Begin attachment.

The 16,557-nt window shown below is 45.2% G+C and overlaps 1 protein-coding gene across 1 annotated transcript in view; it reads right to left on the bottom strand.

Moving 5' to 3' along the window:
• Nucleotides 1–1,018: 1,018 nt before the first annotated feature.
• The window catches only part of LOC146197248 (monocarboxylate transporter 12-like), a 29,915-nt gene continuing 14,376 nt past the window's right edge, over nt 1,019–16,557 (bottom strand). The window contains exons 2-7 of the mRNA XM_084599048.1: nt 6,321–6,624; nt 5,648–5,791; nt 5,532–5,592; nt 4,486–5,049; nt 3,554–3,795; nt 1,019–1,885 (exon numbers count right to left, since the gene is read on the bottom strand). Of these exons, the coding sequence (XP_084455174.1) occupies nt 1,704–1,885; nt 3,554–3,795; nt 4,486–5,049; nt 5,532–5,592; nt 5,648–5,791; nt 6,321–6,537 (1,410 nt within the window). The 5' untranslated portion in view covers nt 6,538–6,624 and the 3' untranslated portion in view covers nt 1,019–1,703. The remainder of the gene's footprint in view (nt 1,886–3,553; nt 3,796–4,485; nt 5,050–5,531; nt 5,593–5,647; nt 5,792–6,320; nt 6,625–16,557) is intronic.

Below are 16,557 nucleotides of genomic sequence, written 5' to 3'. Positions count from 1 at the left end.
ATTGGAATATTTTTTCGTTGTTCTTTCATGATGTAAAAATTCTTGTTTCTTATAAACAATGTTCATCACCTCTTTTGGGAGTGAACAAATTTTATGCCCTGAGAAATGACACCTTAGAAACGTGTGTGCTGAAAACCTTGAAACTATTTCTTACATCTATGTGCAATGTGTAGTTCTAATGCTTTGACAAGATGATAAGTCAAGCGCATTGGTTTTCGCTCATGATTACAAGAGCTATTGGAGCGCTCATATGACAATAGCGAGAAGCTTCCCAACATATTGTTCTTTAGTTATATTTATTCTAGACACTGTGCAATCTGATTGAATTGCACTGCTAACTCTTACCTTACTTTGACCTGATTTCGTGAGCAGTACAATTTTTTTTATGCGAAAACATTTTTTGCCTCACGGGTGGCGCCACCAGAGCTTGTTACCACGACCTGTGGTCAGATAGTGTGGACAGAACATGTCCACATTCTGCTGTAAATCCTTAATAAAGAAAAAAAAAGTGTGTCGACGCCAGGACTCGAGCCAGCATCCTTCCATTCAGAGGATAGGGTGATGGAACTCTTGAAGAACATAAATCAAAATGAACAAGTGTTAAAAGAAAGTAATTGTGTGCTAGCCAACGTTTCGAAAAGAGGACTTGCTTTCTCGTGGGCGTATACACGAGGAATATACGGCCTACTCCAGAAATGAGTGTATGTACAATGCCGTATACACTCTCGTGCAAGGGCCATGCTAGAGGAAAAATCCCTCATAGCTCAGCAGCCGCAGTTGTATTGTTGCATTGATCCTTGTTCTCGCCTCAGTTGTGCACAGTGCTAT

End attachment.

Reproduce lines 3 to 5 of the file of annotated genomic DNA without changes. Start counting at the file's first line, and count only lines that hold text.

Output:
• Nucleotides 1–1,018: 1,018 nt before the first annotated feature.
• The window catches only part of LOC146197248 (monocarboxylate transporter 12-like), a 29,915-nt gene continuing 14,376 nt past the window's right edge, over nt 1,019–16,557 (bottom strand). The window contains exons 2-7 of the mRNA XM_084599048.1: nt 6,321–6,624; nt 5,648–5,791; nt 5,532–5,592; nt 4,486–5,049; nt 3,554–3,795; nt 1,019–1,885 (exon numbers count right to left, since the gene is read on the bottom strand). Of these exons, the coding sequence (XP_084455174.1) occupies nt 1,704–1,885; nt 3,554–3,795; nt 4,486–5,049; nt 5,532–5,592; nt 5,648–5,791; nt 6,321–6,537 (1,410 nt within the window). The 5' untranslated portion in view covers nt 6,538–6,624 and the 3' untranslated portion in view covers nt 1,019–1,703. The remainder of the gene's footprint in view (nt 1,886–3,553; nt 3,796–4,485; nt 5,050–5,531; nt 5,593–5,647; nt 5,792–6,320; nt 6,625–16,557) is intronic.

Below are 16,557 nucleotides of genomic sequence, written 5' to 3'. Positions count from 1 at the left end.